Megan Dowsett is a creative consultant working with museums and galleries, and an illustrator who is finding her voice through personal and local projects.

Through the name Norris and the Flamingo, she shares the sense of adventure that runs through all of life, wherever we are on our journey. A sense of imagination, of possibility and discovery, for children and adults alike.

7 January 2018

The Boat

I found myself listening to a Digital Arts programme on Radio 4, and a discussion of The Boat, an interactive graphic novel by Matt Huynh.  Intrigued and excited by the idea of a new art form, a new way of forming narrative that combined illustration and animation differently, I did something I rarely do - I went online and watched it immediately.

And I can't work out what I think, actually.
I loved it.  I wanted to love it.  I dreamed of being surprised by something utterly 'out there' and beyond anything I could conceive, while still being beautiful and illustrative (I'm not so fond of the overly digital stuff).  I am always waiting to be surprised by something I've never even imagined, so you can guess how high I set my expectations!  I watched (and read) Persepolis some time ago and it has also set the bar extremely high - nothing has beaten it since!

I'd like to mention that my experience of graphic novels is mixed, too.  I'm frequently entranced by the beauty of the cover, and often frustrated by the generic 'comic strip' style of the illustrations.  I expect too much - there is a lot to fit into small images that need to be understood quickly, and so it makes sense that they are simple and usually monochrome.

Meanwhile, I am an avid reader - more than anything else, I relax by sinking into the world created by whichever novel I'm reading at the moment.  So graphic novels sometimes fall short of my narrative, literary need by feeling a bit too simplistic, and I read them too fast - I don't know how to dwell on them, to soak in the depth of the story visually rather than descriptively.

How was The Boat going to fit in with all this experience, these expectations?

Well.  The introduction was bewitching, enticing - beautiful, inky brushstrokes creating an animated scene that set the whole stormy backdrop beautifully.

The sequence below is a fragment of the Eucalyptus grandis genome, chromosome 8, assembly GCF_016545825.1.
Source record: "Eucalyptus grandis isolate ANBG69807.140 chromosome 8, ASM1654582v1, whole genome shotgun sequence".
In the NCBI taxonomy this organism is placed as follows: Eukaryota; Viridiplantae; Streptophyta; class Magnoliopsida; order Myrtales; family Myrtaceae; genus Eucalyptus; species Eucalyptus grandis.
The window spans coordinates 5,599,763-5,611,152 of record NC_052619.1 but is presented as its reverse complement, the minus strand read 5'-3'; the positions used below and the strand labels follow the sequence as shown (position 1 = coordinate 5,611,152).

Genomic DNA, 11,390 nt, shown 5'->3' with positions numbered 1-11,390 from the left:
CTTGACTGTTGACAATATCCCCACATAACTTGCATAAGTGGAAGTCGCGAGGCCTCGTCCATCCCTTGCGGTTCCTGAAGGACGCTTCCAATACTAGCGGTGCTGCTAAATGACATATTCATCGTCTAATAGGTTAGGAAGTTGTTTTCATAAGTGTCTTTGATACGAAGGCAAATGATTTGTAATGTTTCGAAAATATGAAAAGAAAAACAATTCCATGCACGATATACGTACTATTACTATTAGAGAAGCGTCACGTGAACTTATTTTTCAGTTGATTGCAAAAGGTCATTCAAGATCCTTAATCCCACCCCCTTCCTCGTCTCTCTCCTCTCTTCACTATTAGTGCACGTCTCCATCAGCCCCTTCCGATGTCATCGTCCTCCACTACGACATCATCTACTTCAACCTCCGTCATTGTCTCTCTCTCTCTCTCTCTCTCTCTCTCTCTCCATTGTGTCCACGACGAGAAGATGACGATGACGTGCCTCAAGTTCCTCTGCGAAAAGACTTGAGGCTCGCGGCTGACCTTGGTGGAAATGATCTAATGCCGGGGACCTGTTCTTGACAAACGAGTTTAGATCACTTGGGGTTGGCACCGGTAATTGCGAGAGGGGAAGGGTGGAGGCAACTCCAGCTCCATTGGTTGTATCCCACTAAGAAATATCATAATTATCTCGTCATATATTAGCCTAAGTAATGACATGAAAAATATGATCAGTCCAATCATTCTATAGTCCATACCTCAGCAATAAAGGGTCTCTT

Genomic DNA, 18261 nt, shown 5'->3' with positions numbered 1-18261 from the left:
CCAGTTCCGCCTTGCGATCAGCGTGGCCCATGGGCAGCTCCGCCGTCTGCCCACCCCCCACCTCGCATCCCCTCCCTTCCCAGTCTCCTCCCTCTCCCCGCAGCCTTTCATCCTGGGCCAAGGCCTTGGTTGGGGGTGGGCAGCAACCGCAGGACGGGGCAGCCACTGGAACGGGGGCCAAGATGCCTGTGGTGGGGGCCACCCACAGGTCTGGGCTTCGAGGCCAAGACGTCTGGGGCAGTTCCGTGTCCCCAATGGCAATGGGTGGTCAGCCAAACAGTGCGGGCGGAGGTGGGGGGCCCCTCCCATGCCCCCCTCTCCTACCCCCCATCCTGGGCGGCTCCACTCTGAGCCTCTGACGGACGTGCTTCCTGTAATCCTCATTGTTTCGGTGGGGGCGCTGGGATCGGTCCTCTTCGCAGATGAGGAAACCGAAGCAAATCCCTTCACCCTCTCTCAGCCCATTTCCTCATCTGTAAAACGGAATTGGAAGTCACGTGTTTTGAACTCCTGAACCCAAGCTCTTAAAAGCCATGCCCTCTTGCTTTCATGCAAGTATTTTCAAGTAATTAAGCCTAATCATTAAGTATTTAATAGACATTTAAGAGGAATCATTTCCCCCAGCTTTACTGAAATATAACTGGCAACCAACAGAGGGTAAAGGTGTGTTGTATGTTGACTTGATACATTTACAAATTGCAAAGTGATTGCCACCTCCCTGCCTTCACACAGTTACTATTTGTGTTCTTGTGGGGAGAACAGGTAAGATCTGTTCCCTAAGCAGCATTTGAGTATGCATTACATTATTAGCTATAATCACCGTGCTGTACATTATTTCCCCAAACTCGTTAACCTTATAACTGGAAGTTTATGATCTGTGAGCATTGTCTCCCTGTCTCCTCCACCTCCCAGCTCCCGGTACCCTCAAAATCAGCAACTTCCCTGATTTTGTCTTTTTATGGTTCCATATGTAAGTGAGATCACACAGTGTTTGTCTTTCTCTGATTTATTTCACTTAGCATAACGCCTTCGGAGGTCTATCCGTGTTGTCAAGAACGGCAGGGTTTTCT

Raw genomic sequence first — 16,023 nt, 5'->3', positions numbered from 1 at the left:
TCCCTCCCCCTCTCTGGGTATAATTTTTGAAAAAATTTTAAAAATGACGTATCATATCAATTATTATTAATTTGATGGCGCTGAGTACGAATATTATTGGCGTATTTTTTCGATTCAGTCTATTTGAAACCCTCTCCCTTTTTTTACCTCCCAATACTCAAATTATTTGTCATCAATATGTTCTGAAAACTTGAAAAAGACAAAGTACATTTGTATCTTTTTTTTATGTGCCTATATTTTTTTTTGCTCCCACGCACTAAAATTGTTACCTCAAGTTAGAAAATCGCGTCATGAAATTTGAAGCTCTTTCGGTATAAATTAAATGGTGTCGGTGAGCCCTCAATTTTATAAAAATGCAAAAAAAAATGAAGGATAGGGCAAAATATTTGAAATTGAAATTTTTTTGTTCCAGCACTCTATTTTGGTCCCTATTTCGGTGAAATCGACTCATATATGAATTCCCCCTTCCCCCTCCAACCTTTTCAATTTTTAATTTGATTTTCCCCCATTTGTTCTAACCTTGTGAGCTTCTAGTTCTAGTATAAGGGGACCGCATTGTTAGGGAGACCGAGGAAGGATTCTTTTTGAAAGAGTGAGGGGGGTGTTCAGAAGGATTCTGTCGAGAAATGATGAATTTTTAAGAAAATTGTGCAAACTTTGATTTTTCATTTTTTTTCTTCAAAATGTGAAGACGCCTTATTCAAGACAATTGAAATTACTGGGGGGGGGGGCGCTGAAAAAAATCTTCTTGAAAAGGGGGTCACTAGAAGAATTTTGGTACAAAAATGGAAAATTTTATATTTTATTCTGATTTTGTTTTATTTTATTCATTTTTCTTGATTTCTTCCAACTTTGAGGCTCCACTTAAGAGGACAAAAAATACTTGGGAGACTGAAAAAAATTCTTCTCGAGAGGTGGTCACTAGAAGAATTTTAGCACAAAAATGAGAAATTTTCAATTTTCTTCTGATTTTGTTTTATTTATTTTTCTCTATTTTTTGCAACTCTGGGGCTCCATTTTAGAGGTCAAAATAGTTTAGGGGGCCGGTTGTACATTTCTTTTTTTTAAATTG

And throughout, the illustrative style was exquisite.  Emotive, painterly, atmospheric.  I loved that I could see the layers of ink used to build the story.  I loved that the artist allowed pools and blotches to play their role.
I think I also liked the text.  As mentioned above, for me it served well to deepen the story, and I found it beautifully written.  A couple of the panelists commented that it was perhaps 'overwritten', and having seen it, I suspect they were referring in particular to a few sentences towards the end which were absolutely, painfully unnecessary, when the images would have stood alone perfectly.

But I can't help wondering how much was added to the piece by making it a digital work?  The radio show played a piece of music that was used within the soundtrack and I was thrilled by the idea that the piece had a musical soundtrack.  It returned me to ideas that I first explored with Kandinsky and friends through The Blue Rider - this group of artists, musicians and philosophers were absorbed by the inter-relation of art forms.

Anyway, the music was beautiful, but actually it was a song that supported two particular parts of the narrative.  The rest of the soundtrack was very sensitively done - the sound of waves, for example - a click or a shudder to correspond with a sudden movement on the boat.  And a lot of silence.  While I'm glad that the soundtrack wasn't over-worked, I also couldn't help feeling that perhaps it was hardly necessary at all.  What I most often felt myself wanting was a voice - a voice that narrated the story.  It felt strange to read the words on screen, amidst animation and soundtrack.  Perhaps I am too embedded in film culture.
So I'm still a little undecided.  I have watched a beautiful, evocative graphic novel with a stunning short-storyline that as a narrative was, I think, spot on.  I'm happy and inspired, but I feel as if I watched it through a powerpoint presentation with some amazing gimmicks!

I thought this might finally convert me to the possibilities of the digital world, but perhaps at the end of the day I'm still just a luddite, who loves the feel of paper between my fingers and the space to pick up and put down a book as often as I like, wherever I like.